24. You don't get that much under sampling as you might think. Actually with 80mm scope, I don't recommend going below say 1.5"/px - 2"/px because there is no point really. There is quite a bit of difference in optimal sampling rates of DSO AP vs planetary AP. With lucky imaging you are used to going after critical resolution - maximum provided by aperture. You discard lesser frames and in the end you have enough SNR to do some sort of frequency restoration process - be that wavelets or deconvolution or whatever. With DSO ap things are quite different - there is different metric that is associated with optimum sampling rate and it is FWHM of stars in your subs. Scope aperture comes into that equation, but there are other contributing factors - seeing, guiding/tracking precision and pixel blur (that one is important to some extent in planetary ap as well). We are used to think about seeing in terms of FWHM, but most of the time, FWHM that we measure, even in short exposure like 2s FWHM where guiding/tracking error is minimized, still depends on aperture as well as seeing conditions. You will get larger FWHM with smaller scope for the same atmospheric seeing. Actual seeing (instrument independent one) is actually better in terms of FWHM than people usually suspect. It is often in range 1-2". Local seeing can be quite different to that if there are local thermals as you undoubtedly know (scope thermals, local heat sources like concrete / asphalt pavements and roads, houses even bodies of water). These have cumulative effect in long exposure. In any case, here are some "tips" for sampling rate when doing DSO imaging: - On most nights with 80ED you will have about 3"-4" FWHM, not because of seeing, but because of all things combined. Different scope will have smaller FWHM than that (for example 8" reflector) - Let's say optimum sampling rate (but things are not so clear cut here as in planetary, because we use Gaussian approximation, and gaussian shape is not band limited so we can't find critical frequency when doing such approximation - but we can find sensible cut off point) is FWHM / 1.6. For example for 3" FWHM you would need to sample at 1.875"/px, while for 4" that would need to be about 2.5"/px. - Due to pixel blur you can in practice go as low as x2-3 that value, meaning you can go up to 4-6"/px and you won't get aliasing artifacts from under sampling. Blocky stars are sort of a myth. You can get single pixel stars if you under sample greatly, but it is up to interpolation algorithm when you "zoom in" (and in reality you should not zoom in past 1:1 - meaning one image pixel per one device pixel) how that star will look. Nearest neighbor interpolation will indeed make it look like square, but other interpolation algorithms will not (they might have other "artifacts"). After all - just look at images done with simple lens of short focal length (like samyang 135 or even 50mm lens) - no blocky stars, although aperture is comparable to 80mm (Samyang 135 is F/2 lens so aperture is 67.5mm - very close to 80mm scope). - DSLR or any other OSC sensor will sample at twice "base" pixel size in reality - due to bayer matrix, every other pixel "counts" as sampling point for particular color, so samples are spaced not single pixel width but double of that. However pixel blur will be that of single pixel width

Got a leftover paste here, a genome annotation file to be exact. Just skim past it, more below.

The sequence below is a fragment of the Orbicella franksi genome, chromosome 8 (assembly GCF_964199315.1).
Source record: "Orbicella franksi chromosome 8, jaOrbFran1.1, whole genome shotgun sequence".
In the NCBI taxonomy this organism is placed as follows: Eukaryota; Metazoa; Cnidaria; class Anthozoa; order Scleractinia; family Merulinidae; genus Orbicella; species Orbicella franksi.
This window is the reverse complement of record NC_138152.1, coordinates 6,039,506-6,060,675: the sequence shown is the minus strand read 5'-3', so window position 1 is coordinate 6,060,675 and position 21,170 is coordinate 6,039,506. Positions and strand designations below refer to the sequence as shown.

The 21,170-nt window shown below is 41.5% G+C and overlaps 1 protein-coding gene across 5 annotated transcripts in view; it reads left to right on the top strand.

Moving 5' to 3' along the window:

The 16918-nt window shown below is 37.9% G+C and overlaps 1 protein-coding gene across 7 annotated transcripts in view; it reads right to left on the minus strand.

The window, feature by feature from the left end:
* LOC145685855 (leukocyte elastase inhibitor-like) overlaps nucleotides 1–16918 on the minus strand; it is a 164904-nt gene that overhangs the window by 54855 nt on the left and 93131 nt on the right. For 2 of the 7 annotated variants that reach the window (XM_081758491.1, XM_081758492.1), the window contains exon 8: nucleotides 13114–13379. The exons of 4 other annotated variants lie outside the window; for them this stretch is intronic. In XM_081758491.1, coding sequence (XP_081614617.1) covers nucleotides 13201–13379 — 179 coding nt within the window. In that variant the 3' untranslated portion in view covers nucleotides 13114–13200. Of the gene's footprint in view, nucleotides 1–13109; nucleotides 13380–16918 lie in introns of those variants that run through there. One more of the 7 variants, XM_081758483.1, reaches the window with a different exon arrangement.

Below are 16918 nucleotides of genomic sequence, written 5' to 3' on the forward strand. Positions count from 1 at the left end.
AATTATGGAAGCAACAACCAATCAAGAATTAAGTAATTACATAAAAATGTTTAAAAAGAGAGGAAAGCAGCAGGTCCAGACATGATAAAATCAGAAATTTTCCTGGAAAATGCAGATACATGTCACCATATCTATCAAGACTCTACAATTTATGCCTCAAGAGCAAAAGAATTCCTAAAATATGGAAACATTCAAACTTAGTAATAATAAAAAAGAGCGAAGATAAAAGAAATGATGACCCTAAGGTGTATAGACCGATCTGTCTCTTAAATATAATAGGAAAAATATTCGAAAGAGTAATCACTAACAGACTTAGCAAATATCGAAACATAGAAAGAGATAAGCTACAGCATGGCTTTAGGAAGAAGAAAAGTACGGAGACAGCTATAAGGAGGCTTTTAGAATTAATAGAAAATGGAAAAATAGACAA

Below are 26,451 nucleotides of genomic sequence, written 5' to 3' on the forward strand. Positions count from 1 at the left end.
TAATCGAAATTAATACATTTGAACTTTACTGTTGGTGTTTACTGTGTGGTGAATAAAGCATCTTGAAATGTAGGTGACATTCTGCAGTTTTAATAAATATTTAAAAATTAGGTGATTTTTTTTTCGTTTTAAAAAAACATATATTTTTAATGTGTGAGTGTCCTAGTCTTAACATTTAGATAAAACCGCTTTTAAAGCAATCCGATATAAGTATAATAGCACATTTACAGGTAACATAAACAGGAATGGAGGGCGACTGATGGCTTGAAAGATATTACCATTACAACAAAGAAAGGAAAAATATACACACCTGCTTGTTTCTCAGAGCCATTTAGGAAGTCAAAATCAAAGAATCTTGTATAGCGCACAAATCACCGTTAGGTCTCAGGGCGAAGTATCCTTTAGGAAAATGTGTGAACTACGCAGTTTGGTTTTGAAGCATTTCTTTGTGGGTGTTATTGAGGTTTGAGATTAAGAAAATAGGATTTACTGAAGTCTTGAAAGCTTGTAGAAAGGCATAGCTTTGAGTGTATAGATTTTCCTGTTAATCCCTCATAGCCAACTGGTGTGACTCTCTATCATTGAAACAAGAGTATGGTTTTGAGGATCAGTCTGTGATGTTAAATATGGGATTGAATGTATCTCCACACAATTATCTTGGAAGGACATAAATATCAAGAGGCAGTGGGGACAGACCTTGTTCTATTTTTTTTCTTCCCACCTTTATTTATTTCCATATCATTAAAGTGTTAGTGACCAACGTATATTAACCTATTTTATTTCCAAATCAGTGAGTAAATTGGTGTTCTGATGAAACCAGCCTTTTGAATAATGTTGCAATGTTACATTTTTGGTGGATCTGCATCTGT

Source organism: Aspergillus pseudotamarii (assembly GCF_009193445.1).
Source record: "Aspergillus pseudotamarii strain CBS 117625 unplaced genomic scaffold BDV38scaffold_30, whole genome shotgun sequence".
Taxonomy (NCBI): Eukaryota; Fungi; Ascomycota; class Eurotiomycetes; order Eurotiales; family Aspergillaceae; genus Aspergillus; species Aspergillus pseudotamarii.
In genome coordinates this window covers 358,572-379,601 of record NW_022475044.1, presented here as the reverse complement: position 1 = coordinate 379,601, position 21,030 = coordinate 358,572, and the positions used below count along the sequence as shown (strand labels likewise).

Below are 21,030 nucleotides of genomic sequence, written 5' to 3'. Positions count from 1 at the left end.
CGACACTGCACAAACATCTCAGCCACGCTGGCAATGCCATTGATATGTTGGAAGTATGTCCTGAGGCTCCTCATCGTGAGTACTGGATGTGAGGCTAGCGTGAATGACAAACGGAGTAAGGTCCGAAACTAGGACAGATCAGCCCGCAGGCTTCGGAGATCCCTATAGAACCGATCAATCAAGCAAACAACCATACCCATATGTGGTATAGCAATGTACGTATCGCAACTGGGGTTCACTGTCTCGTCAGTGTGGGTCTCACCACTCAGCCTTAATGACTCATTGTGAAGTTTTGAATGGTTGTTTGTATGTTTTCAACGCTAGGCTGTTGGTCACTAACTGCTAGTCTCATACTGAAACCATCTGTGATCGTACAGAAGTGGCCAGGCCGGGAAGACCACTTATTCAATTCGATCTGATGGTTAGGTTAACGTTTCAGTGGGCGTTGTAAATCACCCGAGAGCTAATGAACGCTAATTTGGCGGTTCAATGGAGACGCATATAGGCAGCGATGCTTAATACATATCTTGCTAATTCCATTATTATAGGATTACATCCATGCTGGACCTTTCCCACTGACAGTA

25. Your clouds haven't reached here yet - the view of Saturn is glorious, with a very sharp view (x240) considering it's so low down, with lots of ring detail! I too have security light nearby and of course the nearly full Moon is a nuisance, but it hardly matters for Saturn. Chris
  26. I moved my scope and Saturn was great, but some clouds came after a short while, so now the session is definitely over. Of course the neighbors turned off their lights in the meantime.... The Cassini was very sharp tonight with my heritage 130... I lost my collimation cap and first time collimated completely without it and I think I've mastered the no tool collimation. I'll check with my local astronomy guru next time we meet, but I think it was pretty good... Anyway, low planets are better than no planets
  27. Just seems counter intuitive to me being I mostly do lucky imaging / look at critical sampling and complain seeing was poor using C11. With ED80 using same cameras with exceptional seeing you get significant under sampling vs just ok seeing which is ideal pixel size. More excuses for poor result, can never have enough of those.
  28. 'Gorilla' brand double sided tape works superbly - it can also be peeled off with a bit of determination. Less squishy than foam tapes - might be important if you have the finder and scope accurately aligned?